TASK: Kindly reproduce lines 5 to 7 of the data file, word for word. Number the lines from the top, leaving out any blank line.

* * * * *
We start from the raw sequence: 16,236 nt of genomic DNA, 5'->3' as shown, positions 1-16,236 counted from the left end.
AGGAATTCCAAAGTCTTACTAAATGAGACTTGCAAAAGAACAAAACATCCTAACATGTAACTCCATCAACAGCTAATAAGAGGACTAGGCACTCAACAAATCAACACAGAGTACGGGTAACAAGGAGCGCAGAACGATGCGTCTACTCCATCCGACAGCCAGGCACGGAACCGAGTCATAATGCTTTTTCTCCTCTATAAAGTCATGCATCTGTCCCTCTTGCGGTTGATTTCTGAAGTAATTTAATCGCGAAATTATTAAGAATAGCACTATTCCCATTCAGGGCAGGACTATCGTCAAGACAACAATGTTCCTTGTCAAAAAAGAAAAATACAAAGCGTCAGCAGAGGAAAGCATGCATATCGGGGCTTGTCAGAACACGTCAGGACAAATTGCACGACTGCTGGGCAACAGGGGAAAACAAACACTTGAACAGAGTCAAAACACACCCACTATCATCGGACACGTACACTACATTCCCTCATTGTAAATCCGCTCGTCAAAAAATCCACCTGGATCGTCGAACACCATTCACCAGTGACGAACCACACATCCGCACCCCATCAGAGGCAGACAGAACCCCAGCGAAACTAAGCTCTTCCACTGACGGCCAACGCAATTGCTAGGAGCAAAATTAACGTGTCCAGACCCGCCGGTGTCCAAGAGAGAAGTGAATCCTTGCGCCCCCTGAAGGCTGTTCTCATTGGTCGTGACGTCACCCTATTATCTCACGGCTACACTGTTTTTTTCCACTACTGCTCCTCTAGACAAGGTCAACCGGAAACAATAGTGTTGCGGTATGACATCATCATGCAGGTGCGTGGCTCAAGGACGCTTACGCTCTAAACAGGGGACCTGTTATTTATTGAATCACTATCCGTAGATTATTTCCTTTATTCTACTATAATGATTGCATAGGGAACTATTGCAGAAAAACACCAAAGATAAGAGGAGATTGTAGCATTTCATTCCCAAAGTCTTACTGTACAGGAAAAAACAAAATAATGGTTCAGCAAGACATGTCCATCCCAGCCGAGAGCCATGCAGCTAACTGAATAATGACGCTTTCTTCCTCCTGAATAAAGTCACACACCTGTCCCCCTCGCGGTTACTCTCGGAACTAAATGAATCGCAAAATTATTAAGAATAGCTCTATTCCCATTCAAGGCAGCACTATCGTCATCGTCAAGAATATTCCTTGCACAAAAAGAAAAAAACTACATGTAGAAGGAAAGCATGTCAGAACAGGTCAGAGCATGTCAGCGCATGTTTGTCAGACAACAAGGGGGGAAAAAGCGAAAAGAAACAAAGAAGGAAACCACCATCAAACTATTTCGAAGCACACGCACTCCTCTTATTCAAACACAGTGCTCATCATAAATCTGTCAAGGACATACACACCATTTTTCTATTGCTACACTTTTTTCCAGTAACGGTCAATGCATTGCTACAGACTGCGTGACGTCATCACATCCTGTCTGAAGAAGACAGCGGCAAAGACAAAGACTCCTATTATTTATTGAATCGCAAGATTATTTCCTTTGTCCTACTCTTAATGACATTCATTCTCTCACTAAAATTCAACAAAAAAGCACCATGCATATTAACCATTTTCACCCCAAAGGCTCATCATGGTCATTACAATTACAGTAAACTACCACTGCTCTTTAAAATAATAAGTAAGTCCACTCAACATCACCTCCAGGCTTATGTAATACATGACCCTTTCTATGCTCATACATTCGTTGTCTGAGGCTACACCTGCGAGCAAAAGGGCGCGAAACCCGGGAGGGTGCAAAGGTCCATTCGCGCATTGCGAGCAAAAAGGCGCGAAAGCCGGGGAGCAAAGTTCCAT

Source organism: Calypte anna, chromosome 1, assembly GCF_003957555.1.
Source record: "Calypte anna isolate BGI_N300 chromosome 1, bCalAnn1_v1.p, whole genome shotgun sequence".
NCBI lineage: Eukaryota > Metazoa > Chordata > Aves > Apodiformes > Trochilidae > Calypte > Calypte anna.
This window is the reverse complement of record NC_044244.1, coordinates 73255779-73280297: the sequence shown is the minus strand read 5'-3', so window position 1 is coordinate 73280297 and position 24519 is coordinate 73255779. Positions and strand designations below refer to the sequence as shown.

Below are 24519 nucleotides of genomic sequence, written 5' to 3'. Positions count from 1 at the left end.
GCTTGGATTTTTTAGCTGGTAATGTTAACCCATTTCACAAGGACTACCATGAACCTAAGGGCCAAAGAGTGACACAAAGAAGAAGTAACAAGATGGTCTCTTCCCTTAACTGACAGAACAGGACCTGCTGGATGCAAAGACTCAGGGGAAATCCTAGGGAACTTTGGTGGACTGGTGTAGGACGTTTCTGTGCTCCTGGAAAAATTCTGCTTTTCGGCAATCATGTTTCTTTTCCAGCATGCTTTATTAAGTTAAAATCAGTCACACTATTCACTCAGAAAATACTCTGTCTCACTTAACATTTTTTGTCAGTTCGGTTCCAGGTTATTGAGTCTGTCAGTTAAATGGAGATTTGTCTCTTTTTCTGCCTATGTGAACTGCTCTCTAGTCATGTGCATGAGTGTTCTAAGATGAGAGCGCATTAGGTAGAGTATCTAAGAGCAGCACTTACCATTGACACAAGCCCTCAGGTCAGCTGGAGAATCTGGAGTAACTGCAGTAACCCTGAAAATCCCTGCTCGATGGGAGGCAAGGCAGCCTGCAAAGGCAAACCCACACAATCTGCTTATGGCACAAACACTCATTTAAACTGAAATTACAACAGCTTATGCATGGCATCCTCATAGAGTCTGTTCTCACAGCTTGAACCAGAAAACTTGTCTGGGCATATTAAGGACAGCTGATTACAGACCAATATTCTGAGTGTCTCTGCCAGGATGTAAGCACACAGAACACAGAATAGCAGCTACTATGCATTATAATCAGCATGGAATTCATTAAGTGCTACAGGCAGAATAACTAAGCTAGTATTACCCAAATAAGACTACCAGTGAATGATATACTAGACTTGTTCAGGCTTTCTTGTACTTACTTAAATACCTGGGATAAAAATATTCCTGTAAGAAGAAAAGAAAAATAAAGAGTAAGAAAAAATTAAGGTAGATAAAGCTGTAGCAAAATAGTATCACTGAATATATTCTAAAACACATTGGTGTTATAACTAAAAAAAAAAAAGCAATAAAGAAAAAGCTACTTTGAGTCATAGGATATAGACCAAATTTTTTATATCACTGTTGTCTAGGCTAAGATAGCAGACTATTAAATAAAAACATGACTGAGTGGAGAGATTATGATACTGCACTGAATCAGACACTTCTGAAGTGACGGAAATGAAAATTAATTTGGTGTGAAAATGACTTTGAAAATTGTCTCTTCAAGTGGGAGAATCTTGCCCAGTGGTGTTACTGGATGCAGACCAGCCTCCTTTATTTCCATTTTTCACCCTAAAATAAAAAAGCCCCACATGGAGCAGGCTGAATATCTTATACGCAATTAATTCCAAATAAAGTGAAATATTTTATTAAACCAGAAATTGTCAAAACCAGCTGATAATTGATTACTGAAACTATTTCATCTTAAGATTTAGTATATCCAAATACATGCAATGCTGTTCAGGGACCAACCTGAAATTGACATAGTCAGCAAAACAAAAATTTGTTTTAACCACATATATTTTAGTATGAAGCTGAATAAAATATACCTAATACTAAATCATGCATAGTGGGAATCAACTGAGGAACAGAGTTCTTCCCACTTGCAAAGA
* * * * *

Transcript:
NCBI lineage: Eukaryota > Metazoa > Chordata > Aves > Apodiformes > Trochilidae > Calypte > Calypte anna.
This window is the reverse complement of record NC_044244.1, coordinates 73255779-73280297: the sequence shown is the minus strand read 5'-3', so window position 1 is coordinate 73280297 and position 24519 is coordinate 73255779. Positions and strand designations below refer to the sequence as shown.

Below are 24519 nucleotides of genomic sequence, written 5' to 3'. Positions count from 1 at the left end.